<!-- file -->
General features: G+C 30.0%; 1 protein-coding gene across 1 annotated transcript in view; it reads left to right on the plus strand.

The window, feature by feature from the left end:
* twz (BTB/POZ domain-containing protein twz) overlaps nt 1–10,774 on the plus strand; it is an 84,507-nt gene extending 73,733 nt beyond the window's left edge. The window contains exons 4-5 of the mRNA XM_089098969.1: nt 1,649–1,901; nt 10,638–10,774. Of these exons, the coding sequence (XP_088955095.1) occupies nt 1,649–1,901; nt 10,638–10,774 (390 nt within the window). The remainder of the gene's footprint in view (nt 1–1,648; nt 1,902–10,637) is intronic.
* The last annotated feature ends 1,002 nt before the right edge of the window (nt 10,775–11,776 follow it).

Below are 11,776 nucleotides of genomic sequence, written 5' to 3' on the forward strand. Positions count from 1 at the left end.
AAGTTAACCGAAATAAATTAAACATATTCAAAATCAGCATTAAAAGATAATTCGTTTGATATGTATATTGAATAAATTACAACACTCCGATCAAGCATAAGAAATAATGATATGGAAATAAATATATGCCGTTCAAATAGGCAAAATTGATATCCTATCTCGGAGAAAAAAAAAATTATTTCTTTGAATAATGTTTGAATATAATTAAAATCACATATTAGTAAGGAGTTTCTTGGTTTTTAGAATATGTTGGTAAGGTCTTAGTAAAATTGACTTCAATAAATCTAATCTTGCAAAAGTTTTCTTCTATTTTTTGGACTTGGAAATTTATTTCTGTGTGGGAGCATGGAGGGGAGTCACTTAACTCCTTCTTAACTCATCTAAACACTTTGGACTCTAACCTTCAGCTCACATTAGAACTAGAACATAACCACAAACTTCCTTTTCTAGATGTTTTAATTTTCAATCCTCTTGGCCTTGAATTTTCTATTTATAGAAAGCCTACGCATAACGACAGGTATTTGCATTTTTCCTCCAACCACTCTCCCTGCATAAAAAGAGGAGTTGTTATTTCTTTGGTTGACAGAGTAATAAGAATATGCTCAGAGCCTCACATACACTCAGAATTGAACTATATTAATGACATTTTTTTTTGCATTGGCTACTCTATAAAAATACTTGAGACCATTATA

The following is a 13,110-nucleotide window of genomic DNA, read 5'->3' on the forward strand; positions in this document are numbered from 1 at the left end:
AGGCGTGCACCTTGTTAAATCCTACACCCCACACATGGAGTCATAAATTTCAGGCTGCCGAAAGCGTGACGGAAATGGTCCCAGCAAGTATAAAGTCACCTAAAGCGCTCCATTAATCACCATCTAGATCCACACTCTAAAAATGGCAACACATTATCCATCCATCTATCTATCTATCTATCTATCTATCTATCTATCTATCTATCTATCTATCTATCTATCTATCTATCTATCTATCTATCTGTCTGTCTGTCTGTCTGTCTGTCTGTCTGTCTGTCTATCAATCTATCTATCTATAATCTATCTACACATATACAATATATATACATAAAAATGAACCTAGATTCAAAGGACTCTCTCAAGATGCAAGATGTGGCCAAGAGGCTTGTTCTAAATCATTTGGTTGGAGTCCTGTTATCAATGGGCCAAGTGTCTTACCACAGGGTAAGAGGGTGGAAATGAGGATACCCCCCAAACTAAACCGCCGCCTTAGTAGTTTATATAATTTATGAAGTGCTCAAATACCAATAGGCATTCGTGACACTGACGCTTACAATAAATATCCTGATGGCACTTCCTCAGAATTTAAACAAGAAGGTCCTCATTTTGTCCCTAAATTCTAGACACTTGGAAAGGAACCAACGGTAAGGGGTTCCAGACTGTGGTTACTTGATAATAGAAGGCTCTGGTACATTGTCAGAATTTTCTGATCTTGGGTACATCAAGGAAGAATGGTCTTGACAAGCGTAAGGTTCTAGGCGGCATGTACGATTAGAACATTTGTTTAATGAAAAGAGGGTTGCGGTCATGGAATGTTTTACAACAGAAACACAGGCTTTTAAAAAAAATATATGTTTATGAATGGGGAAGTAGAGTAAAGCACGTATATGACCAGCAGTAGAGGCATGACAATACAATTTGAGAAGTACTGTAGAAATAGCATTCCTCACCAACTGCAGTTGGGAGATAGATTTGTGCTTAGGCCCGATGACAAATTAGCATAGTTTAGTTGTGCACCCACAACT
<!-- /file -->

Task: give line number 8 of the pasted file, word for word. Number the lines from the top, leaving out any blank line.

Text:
AGGCGTGCACCTTGTTAAATCCTACACCCCACACATGGAGTCATAAATTTCAGGCTGCCGAAAGCGTGACGGAAATGGTCCCAGCAAGTATAAAGTCACCTAAAGCGCTCCATTAATCACCATCTAGATCCACACTCTAAAAATGGCAACACATTATCCATCCATCTATCTATCTATCTATCTATCTATCTATCTATCTATCTATCTATCTATCTATCTATCTATCTATCTATCTATCTATCTGTCTGTCTGTCTGTCTGTCTGTCTGTCTGTCTGTCTATCAATCTATCTATCTATAATCTATCTACACATATACAATATATATACATAAAAATGAACCTAGATTCAAAGGACTCTCTCAAGATGCAAGATGTGGCCAAGAGGCTTGTTCTAAATCATTTGGTTGGAGTCCTGTTATCAATGGGCCAAGTGTCTTACCACAGGGTAAGAGGGTGGAAATGAGGATACCCCCCAAACTAAACCGCCGCCTTAGTAGTTTATATAATTTATGAAGTGCTCAAATACCAATAGGCATTCGTGACACTGACGCTTACAATAAATATCCTGATGGCACTTCCTCAGAATTTAAACAAGAAGGTCCTCATTTTGTCCCTAAATTCTAGACACTTGGAAAGGAACCAACGGTAAGGGGTTCCAGACTGTGGTTACTTGATAATAGAAGGCTCTGGTACATTGTCAGAATTTTCTGATCTTGGGTACATCAAGGAAGAATGGTCTTGACAAGCGTAAGGTTCTAGGCGGCATGTACGATTAGAACATTTGTTTAATGAAAAGAGGGTTGCGGTCATGGAATGTTTTACAACAGAAACACAGGCTTTTAAAAAAAATATATGTTTATGAATGGGGAAGTAGAGTAAAGCACGTATATGACCAGCAGTAGAGGCATGACAATACAATTTGAGAAGTACTGTAGAAATAGCATTCCTCACCAACTGCAGTTGGGAGATAGATTTGTGCTTAGGCCCGATGACAAATTAGCATAGTTTAGTTGTGCACCCACAACT